Timing-specific effects of single-session M1 anodal tDCS on motor sequence retention in healthy older adults
journal contributionposted on 2023-05-20, 22:59 authored by Rohan PuriRohan Puri, Mark HinderMark Hinder, Kruger, M, Jeffery SummersJeffery Summers
Anodal transcranial direct current stimulation (tDCS) may assist in counteracting age-related decline in cognitive and motor functions. The current study investigated the potential impact of anodal tDCS, and the timing of its application, in mitigating age-related deficits in motor sequence learning. Forty-eight healthy older adults received, over the primary motor cortex (M1), tDCS – anodal and sham at least 1 week apart – before, during or after an explicit sequence-learning task with electrophysiological measures of corticospinal excitability (CSE) and short-interval intracortical inhibition (SICI) also obtained. Bayesian analyses revealed no generalised benefit of anodal tDCS to motor acquisition and immediate retention. Furthermore, there was not enough evidence to support timing-specific stimulation differences on performance during acquisition and immediate retention. However, performance at delayed retention – measured 24 h after acquisition – was worse in the anodal (13.1%) than sham (17.6%) tDCS session for the group receiving tDCS during sequence acquisition, but not before (anodal: 18.4%; sham: 16.7%) or after (anodal: 18.5%; sham: 16.3%) it. No corresponding task-specific stimulation-based changes in CSE and SICI were observed. Thus, single-session M1 anodal tDCS in healthy older adults not only proved ineffective in facilitating sequence acquisition and immediate retention but also, when administered during sequence learning, proved detrimental to delayed retention. Overall, these null and negative results may have implications for the use of tDCS in clinical and rehabilitative settings, especially in the elderly.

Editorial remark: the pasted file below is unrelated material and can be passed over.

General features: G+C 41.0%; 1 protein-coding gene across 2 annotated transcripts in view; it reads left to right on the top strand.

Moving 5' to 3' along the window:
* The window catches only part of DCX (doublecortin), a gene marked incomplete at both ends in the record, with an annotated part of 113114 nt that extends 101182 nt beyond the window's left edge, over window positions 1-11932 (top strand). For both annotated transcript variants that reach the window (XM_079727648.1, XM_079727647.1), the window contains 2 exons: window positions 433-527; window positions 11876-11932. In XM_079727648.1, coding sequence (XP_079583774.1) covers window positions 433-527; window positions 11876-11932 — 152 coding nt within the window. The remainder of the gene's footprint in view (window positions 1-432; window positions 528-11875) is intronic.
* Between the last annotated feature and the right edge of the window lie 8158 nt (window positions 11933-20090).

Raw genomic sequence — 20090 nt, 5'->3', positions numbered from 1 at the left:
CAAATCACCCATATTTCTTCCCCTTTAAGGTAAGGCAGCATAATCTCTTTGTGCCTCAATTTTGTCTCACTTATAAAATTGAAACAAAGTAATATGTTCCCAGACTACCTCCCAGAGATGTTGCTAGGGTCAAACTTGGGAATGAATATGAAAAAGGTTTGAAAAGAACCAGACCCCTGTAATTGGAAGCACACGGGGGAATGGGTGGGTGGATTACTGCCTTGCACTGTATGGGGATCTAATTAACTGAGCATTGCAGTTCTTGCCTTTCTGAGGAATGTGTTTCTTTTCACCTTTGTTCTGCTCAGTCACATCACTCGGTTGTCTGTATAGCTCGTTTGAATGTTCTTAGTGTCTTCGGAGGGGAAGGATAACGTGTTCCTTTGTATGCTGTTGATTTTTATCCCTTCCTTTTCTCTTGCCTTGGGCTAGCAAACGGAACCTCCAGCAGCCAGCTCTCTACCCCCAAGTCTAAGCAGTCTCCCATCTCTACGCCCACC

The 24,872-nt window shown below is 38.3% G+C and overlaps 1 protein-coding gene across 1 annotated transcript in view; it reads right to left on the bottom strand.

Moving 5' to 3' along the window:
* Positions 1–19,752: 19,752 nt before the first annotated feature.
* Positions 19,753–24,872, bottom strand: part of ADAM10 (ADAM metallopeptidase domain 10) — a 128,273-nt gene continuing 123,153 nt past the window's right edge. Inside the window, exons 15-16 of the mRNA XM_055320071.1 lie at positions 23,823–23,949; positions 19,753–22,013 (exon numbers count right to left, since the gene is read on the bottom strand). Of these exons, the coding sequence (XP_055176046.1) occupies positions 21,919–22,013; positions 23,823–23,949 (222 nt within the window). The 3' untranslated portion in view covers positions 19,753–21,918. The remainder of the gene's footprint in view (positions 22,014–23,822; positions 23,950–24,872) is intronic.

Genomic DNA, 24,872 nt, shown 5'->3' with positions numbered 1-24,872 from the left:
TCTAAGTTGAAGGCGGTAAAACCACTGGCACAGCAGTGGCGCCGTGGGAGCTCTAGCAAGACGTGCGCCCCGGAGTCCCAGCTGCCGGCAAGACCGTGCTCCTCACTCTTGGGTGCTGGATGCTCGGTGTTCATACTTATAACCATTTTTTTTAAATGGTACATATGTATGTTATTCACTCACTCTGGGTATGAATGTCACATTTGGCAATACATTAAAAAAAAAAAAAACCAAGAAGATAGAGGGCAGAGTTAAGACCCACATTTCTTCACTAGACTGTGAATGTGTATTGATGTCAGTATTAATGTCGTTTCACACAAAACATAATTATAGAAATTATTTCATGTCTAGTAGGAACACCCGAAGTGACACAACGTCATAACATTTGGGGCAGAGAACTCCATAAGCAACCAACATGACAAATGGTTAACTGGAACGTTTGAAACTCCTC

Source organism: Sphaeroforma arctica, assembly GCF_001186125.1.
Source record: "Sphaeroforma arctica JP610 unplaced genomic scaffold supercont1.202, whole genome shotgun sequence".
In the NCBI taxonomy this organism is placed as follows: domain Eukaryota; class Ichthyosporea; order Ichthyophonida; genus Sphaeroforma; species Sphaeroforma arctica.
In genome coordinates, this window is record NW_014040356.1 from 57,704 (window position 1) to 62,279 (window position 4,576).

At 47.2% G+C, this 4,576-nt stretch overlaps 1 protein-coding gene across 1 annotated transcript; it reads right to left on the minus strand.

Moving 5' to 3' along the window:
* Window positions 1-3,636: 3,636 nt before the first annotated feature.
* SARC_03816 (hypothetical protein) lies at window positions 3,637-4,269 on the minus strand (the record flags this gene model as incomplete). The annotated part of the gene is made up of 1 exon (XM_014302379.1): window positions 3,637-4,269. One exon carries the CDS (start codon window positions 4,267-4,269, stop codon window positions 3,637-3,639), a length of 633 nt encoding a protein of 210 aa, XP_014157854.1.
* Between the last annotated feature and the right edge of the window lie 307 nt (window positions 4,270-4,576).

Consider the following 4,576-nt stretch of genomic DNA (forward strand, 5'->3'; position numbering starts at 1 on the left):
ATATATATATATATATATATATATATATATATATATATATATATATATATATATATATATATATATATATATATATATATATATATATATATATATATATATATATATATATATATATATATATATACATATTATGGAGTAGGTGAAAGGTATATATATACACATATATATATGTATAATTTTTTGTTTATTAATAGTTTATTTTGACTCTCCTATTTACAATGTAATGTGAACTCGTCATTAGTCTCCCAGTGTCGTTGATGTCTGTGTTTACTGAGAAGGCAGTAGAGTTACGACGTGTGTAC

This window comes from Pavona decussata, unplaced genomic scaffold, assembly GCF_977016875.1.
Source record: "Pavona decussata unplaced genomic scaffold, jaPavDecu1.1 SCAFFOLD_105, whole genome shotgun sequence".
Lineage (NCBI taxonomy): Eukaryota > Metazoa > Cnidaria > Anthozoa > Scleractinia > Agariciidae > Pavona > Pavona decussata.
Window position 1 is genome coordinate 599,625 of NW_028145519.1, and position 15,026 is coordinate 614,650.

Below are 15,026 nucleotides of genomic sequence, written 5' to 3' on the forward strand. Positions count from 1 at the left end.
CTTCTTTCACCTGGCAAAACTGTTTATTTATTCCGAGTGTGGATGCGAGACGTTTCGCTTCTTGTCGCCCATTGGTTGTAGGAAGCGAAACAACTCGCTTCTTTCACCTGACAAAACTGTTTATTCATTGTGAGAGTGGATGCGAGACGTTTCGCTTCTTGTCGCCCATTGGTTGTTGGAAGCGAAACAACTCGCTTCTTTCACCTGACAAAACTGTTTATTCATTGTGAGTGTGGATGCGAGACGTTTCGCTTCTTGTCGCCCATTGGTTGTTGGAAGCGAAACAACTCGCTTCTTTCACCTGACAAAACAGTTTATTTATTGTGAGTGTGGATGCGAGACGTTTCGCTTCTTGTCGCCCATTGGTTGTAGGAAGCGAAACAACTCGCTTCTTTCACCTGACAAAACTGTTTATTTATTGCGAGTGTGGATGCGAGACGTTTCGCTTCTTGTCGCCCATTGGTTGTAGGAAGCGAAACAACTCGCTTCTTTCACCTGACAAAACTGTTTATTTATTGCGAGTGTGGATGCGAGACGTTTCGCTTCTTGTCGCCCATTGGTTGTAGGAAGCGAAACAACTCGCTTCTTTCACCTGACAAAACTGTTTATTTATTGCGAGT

PublisherAcademic Press Inc Elsevier Science
Place of publication525 B St, Ste 1900, San Diego, USA, Ca, 92101-4495
Rights statementCopyright 2021 the authors. Licensed under Creative Commons Attribution 4.0 International (CC BY 4.0) https://creativecommons.org/licenses/by/4.0/